Sometime ago someone sent me this article, and today I was searching my email and came across it and thought it would be a good idea to share it here on Embracing Spirituality. This post clarifies in a lot of ways some of the untruths being told or taught to people about the Yoruba traditional practice. Ifa/Orisha is alive and well and is being practiced everyday by dedicated practitioners in Africa and around the world, but because of whatever reason (lack of knowledge or just plain ignorance)many have decided to do THEIR OWN THING and create myths and lies and have even placed them in books, pamphlets etc, and even to use propagandas to steer people away from Africa where Orunmila built his house, (Ile Ife, Nigeria). More study, research and focus must be placed into finding the truth and the knowledge which our elders left for us, the paths that our ancestors have paved and we MUST continue to uphold, practice, celebrate, love and cherish our ancient beliefs and our traditional practice…..ABORO ABOYE!
Clarifications About the Orisa Tradition of Yorubaland and the Orisa Tradition of Cuba known as Santeria or the Lucumi: Written by Chief Nathan Lugo Aikulola Iwindara Fawehinmi, the Gbawoniyi Awo of Osogbo *translation courtesy of omo awo Cory Sutherland There are many differences as well as similarities between Cuban Santeria and the Orisa Tradition of Nigeria. This is an ever-increasing list I am preparing in order to avoid confusion comparing both traditions as well as the traditions of Brazil and Trinidad and Tobago at times. But we must always keep in mind that these are generalizations that I am mentioning to be broad enough and that can apply to the entire Yorubaland for the most part. Although, there is diversity in Yorubaland, and when there are variations on a theme we will try to give more details. This in not an attempt to cause discord and controversy. To the contrary, I hope that this can improve the relations that until today had been very tense between communities of diverse expressions of Orisa like those of Yorubaland, Lukumi, Candomble, Batuque, Xango, Orisa of Trinidad and Tobago, Oyotunji tradition (a North-American syncretic tradition that blends Lucumi, cuban Palo, neo-kemetic tradition, and spiritism with elements of west african orisa tradition and some yoruba culture), and the Kele of St. Kitts. Alot of these tensions have been caused by lack of understanding between various traditions, especially when there are those that are under the assumption that all other traditions are like the one that they are accustomed to. However, we have decided it is best to be straightword with the differences between these systems of practice and thought since what makes these systems unique cannot be denied. And in order for there to be healthy dialogue there has to be an understanding of the similarities as well as the differences. Please also read this interview with Wole Soyinka: http://yoruba.org/Magazine/Summer97/File3.htm 1. There is no ceremony of “collares” in Yorubaland like the one that has developed in the Cuban tradition. It is true that one consecrates ileke for each Orisa and one can receive ileke consecrated in varied ritualistic forms. But we do not receive five at one time after a head rogation and stripping ceremony as is accustomed in the United States…this is from Cuba. Neither does one take the receipt of these necklaces as one of the first rites of passage for a new apprentice. Furthermore, there are deities in Yorubaland that either have no ileke whatsoever or no specific ileke, while still others have various ileke depending upon region. 2. One does not receive “guerreros” or “warriors”. It is true that we receive the sacred objects of Ogun together with other Orisa that are brothers of his, and perhaps this is where the Cuban concept of “warrior [deities]” comes from. But neither the receiving of the sacred objects of Ogun and his other brothers is a first rite of passage of a new godchild.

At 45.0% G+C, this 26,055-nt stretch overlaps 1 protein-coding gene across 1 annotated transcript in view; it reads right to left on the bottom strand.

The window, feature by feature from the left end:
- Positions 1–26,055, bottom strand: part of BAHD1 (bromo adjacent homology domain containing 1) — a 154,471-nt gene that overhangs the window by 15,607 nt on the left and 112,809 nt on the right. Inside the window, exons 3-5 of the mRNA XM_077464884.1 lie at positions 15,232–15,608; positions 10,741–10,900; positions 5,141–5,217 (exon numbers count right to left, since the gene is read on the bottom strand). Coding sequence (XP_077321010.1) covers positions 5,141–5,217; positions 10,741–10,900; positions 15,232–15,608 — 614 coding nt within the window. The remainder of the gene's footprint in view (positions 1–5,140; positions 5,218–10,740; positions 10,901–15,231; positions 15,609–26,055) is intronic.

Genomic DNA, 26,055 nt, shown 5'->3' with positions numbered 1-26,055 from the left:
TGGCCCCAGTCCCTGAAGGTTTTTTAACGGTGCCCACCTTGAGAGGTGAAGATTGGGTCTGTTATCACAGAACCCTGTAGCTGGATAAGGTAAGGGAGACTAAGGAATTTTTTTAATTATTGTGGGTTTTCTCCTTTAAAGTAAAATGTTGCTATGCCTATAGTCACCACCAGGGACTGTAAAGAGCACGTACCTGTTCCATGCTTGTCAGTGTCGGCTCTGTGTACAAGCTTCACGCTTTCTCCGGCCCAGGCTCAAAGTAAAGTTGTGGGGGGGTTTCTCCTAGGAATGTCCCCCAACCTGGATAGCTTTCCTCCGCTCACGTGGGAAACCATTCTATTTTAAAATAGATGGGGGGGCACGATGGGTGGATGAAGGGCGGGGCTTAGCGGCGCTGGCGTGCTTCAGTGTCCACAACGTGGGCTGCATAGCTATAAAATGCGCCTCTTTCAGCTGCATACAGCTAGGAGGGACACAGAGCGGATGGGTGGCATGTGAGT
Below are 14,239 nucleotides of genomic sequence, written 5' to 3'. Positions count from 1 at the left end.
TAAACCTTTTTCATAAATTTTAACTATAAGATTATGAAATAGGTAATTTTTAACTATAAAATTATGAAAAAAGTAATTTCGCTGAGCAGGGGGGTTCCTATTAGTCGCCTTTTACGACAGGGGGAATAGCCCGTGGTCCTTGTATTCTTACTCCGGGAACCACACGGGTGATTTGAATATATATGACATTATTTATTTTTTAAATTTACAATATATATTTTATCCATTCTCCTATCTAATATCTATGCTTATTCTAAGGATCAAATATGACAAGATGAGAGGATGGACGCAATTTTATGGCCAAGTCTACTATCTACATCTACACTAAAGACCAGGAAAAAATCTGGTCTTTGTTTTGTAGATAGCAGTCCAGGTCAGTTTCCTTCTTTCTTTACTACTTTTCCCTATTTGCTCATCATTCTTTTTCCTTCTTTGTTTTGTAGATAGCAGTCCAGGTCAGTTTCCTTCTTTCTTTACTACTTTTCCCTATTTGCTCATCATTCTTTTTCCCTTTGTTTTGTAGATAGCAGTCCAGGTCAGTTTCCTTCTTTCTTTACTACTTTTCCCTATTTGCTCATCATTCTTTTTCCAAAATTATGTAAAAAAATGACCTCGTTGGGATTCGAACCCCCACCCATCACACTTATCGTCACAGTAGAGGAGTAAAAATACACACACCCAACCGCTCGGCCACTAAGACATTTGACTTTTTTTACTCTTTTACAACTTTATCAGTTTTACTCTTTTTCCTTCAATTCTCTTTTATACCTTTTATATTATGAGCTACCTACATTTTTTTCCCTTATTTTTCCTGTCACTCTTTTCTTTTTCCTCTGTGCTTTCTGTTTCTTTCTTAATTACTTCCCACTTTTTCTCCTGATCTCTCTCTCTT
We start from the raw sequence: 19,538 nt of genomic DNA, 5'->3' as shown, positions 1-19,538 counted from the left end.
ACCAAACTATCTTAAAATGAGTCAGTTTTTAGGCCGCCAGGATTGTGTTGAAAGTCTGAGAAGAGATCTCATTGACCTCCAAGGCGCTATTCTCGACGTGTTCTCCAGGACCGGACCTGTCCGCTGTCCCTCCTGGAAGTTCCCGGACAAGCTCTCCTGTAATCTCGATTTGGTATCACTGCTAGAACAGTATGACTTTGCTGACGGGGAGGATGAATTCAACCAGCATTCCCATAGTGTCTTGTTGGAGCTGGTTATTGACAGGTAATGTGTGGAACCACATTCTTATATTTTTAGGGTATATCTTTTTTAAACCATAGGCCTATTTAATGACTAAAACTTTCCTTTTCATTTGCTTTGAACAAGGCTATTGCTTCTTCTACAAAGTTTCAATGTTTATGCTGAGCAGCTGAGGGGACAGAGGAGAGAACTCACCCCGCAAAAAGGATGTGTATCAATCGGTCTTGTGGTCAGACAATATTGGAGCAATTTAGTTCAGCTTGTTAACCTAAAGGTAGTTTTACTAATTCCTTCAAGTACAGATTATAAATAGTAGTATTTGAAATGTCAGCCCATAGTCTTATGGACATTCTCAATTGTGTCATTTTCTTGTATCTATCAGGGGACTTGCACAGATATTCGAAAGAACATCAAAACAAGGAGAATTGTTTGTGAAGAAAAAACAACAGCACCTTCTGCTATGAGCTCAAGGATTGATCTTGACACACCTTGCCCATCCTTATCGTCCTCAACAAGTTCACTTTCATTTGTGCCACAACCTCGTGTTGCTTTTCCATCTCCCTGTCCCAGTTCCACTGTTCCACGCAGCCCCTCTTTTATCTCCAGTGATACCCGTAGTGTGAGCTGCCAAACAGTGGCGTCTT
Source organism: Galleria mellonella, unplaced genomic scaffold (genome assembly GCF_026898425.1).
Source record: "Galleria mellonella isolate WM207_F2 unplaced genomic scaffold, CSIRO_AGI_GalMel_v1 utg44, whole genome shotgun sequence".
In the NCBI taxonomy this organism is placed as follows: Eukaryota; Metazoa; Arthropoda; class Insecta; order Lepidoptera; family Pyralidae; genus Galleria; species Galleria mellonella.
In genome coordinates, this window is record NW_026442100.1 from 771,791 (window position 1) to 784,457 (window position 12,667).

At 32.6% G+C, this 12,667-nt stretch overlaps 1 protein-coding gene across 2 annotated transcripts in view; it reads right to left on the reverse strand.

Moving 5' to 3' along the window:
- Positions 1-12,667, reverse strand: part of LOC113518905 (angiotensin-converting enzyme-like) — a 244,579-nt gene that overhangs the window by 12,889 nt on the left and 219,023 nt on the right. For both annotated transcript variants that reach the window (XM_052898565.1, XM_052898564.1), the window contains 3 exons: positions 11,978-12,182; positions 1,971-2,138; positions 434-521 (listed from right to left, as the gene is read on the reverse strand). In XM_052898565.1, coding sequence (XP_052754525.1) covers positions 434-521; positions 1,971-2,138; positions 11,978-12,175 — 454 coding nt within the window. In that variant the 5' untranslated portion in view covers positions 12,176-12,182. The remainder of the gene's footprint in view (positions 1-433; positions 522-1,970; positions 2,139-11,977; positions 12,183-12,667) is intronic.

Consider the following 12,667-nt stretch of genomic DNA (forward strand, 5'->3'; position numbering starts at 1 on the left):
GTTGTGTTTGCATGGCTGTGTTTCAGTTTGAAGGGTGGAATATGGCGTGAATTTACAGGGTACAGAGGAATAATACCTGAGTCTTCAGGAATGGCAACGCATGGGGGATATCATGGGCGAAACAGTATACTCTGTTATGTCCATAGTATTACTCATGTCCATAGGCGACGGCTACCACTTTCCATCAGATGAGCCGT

A person receives Ogun if it comes out in divination that he should receive it, when it is in order to have an Ogun shrine for a family so that they can venerate it at any time, or when the person desires a better connection with this deity in order to have his protection and his favor. 3. There is no great separation between the IFA priesthood and the priesthoods of the other olorisa. Simply put, all initiated individuals, whether a person is initiated to Orunmila or Iyemoja or some other deities, are considered olorisa and awo (one of the meanings of awo is an initiated person). In Yorubaland all the priesthoods of each Orisa work together of one form or another, and at the same time focus on the principle deities associated with each priesthood. And many times the Orisa tradition of West Africa is known simply as Ifa, as Orunmila is one of the important leader deities of our tradition, together with others like Obatala, Osun (Oshun), Egungun, etc. One example is the Baale Yemoja of Ibadan, Olukunmi Omikemi Egbelade, the chief priest of yemoja in the capital of Oyo State, He was initiated at youth into Ifa and later made full initiation to Yemoja. In an interview i had with him he reconfirmed what I had been taught by my elders that we don’t have a separation of Ifa priesthood and other priesthoods in the stark manner that is practiced in the Lucumi tradition. In fact, it is quite common for folks to be practicing priest in various orisa. And there is no such concept in West Africa that if a priest of one Orisa goes and makes Ifa that he will no longer be allowed entry into the initiation of other Orisa, as is often the case in Lucumi protocol. This is one area that makes us stand apart. 4. We do not have a year of “iyaworaje” in West Africa, or dressing in white for a whole year. The word “iyaworaje” comes from the word “iyawo” with the Spanish suffix “-aje”. Iyawo means “new wife” or “bride” and one uses it in the context of a new initiate, man or woman, in order to show that he has entered into a symbolic marriage with his deity and the initiate is the faithful worshipper of the deity. But our new initiates in Yorubaland do not use white clothing exclusively for the first year of initiation…only during the days of the specific deity and the region. In rare occasions in Africa during the divination that is made during the ita of the new initiate they recommend to the new initiate/iyawo Orisa that he uses more white during the first year or white exclusively during the first year. But in these cases it is for the sign that came out to the new initiate, and is not for general custom. 5. In Yorubaland one does not receive 5 or 6 Orisa at the same time during initiation. We maintain the same tradition, that also was the practice in Cuba, of receiving only the Orisa to which the iyawo is being initiated. And later the person can receive other Orisa that are recommended in his or her ita when he has the resources and when he is prepared to have the responsibility of having more sacred objects.